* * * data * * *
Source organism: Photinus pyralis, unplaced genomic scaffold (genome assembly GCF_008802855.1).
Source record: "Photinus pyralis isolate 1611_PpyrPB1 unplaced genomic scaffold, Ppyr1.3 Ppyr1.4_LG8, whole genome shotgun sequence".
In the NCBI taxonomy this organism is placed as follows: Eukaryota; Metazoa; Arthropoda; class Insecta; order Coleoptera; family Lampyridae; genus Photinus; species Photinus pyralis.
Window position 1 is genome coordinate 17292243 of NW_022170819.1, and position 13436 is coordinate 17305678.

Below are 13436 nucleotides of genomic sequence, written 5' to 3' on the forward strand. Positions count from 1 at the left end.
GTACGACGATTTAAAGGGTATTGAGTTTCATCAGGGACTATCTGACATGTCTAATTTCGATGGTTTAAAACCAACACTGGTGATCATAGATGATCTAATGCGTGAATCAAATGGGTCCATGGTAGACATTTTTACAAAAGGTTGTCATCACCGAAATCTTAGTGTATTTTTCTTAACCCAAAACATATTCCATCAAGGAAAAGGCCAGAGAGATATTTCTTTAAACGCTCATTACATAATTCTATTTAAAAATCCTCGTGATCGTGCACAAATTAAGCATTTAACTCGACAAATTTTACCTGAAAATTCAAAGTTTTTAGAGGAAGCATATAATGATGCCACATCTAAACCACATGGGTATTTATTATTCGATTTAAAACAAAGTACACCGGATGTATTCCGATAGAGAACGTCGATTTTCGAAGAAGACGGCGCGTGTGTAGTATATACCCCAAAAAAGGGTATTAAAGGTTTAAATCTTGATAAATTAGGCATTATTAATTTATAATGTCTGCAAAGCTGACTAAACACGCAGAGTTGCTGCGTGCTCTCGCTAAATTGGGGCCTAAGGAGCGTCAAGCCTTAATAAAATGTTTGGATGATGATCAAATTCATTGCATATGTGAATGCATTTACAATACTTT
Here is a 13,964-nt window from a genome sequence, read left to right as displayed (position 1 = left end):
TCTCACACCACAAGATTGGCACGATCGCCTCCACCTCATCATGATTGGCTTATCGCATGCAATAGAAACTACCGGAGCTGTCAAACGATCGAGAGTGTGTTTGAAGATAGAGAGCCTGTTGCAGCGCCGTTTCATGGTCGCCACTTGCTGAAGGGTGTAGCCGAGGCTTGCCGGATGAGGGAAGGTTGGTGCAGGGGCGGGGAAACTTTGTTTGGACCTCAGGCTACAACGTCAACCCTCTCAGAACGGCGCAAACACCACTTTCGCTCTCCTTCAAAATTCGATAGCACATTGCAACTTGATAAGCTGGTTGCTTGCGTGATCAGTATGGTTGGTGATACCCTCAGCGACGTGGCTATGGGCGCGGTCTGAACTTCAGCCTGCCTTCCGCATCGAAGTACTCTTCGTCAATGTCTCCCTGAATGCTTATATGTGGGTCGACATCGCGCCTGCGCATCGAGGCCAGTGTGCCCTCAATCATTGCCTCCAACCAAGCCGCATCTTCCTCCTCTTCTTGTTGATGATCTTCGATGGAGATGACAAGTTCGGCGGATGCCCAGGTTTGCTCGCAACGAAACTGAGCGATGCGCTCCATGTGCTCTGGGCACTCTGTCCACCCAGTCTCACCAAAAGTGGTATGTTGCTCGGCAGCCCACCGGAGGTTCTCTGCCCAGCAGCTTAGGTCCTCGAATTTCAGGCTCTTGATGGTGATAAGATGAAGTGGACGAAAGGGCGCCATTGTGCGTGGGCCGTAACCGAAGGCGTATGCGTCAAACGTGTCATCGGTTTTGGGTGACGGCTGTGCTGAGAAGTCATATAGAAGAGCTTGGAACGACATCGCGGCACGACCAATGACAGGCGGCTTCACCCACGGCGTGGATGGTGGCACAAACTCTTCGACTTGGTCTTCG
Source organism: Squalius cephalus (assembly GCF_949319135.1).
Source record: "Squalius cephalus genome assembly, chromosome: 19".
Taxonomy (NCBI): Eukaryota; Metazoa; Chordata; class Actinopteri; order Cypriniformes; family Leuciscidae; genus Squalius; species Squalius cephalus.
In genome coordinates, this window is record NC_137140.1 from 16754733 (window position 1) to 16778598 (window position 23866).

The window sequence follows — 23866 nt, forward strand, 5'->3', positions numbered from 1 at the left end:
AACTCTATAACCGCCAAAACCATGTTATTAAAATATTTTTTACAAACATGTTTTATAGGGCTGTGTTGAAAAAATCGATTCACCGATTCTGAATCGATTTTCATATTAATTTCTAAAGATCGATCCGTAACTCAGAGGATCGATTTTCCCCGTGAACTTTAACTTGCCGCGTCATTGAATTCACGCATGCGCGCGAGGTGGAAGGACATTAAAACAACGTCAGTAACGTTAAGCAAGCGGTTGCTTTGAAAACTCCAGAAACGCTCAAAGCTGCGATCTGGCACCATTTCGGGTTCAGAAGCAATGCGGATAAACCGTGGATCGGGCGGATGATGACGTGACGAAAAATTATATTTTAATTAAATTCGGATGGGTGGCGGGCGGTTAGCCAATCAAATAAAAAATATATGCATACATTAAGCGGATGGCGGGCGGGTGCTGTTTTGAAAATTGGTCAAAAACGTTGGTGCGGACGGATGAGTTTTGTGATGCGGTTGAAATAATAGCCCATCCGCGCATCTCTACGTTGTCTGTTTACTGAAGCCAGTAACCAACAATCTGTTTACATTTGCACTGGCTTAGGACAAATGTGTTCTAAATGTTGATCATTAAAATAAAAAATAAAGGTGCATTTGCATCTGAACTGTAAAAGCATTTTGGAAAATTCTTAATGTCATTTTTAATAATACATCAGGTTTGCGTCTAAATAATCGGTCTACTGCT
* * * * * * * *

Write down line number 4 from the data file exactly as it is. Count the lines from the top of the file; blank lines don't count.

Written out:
Window position 1 is genome coordinate 17292243 of NW_022170819.1, and position 13436 is coordinate 17305678.